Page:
Sunday, March 12, 2017

Kitchen: A Brief Before and After

Everything that we have restored and renovated in our old house has been planned to follow the original 1848 design as much as possible (with allowances made for modern life) and to use every scrap of original material that we can ... the exception to this is our kitchen renovation.  The kitchen is in the Manor's 1967 addition, and it was 1967 to the extreme (and in desperate need of repair).  I knew from first glance, during our initial real estate showing, that we would replace and modernize it.

In 2005, the plan came together, the old kitchen was removed, and the new kitchen was born.

First job was to remove most of the wall between the kitchen and dining room.  I would NEVER have done this if the wall was 1848 construction.  I owe the most respect possible to the original part of this house, and I renovate the 1967 part of the house to complement 1848 as much as I can.  ('After' photos are unstaged and were taken this morning, 3/12/17.  'Before' photos show the kitchen shortly before we dismantled it in 2005.)





The footprint of the kitchen itself remained the same.  Layout, for the most part, was good.  (Here is a floor plan to help you get your bearings.)



Only the range and microwave are out in plain sight.  Everything else is mostly hidden.

Trash and recycling are in a pull-out on the right of the range.




The old kitchen was cramped and dark.  Not anymore!

Do you see the dishwasher?




The only appliance that we moved was the refrigerator.  This gave us the opportunity to wrap the awkward outside-corner wall with cabinetry and to open up what had been a really cramped area ... with the sink, dishwasher, back door, and refrigerator all competing for space in a tiny triangle.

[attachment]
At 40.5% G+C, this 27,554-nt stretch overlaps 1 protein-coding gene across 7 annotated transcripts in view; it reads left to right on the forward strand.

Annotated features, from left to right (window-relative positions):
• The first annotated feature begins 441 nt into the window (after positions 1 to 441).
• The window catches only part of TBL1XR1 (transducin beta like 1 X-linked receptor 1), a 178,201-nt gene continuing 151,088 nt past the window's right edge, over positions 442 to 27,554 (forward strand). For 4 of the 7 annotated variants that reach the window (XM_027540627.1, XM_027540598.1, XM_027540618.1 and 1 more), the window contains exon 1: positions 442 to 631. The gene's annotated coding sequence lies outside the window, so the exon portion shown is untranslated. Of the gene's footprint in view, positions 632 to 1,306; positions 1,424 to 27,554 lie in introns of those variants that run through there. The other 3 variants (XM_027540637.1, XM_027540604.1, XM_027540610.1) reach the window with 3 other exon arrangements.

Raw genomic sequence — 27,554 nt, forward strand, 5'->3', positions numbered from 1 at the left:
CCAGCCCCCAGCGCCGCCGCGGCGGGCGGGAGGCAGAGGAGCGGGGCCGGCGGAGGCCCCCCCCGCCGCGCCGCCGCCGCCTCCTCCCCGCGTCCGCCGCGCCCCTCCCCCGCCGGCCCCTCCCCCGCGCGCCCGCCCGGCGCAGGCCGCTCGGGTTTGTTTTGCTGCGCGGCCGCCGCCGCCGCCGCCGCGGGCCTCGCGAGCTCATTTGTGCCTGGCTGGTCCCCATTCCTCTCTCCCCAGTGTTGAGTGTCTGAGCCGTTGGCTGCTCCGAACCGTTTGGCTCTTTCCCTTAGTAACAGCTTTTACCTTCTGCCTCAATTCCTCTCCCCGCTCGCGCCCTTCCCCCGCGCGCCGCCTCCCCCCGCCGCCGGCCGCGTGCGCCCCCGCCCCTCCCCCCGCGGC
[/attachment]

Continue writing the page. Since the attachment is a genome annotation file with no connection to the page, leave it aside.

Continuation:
The white donut-looking thing on the floor is an a/c vent.




With the refrigerator out of the way, we now have this L-shaped run of cabinets and counters.





The whole kitchen was designed around this refrigerator ... 48" Subzero with custom faux-icebox panels and hardware.  Sometimes, newcomers ask, "Where's your refrigerator?"  It blends in THAT well!





This kitchen wasn't cheap, but it has turned out to be worth every $$$, because I love it even more now than I did when we built it 12 years ago.  I like to think that the house loves it, too.

24 comments:

  1. Stunning and I LOVE the cabinets. Who did your cabinets?

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    1. Thank you!! Cabinets are from Crown Point in NH. We worked via phone, fax, and email. I took the measurements and told them what I wanted to accomplish, we hashed out the plan and all the details, and everything fit together perfectly!

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    2. Holy moley you worked on the cabinets by communicating by phone, fax and e mail. I am more than impressed. That is amazing.

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    3. Be impressed with Crown Point. Their communication is that good! Everything measured to the 1/16th of an inch, with extra material where cabinets met walls to allow for scribing. I would recommend them to anyone.

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  2. WOW! Your kitchen is breathtakingly dreamy! Thank you for sharing.

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  3. Such beautiful raised panel cabinet doors! I made some out of pine for my previous house, was sad to leave them behind... a heck of a lot of work. What wood is that?

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    1. Our cabinets are cherry, natural clear finish. They have darkened and mellowed considerably since they were new, as cherry does. I love them!

      I'm sure you were scheming some sort of plan to bring your cabinets with you when you moved. :)

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    2. Cherry is wonderful wood. I can't believe some people actually paint over it!

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  4. I am certain your house breathed a sigh of relief when you brought that kitchen back to what it once was. It looks SO much more in line with the rest of the house now. There is nothing worse, to me, than when people remodel cheaply, not paying attention to the historic nature of the home. Those 1967 people did that, but you restored it all to harmony! Congrats.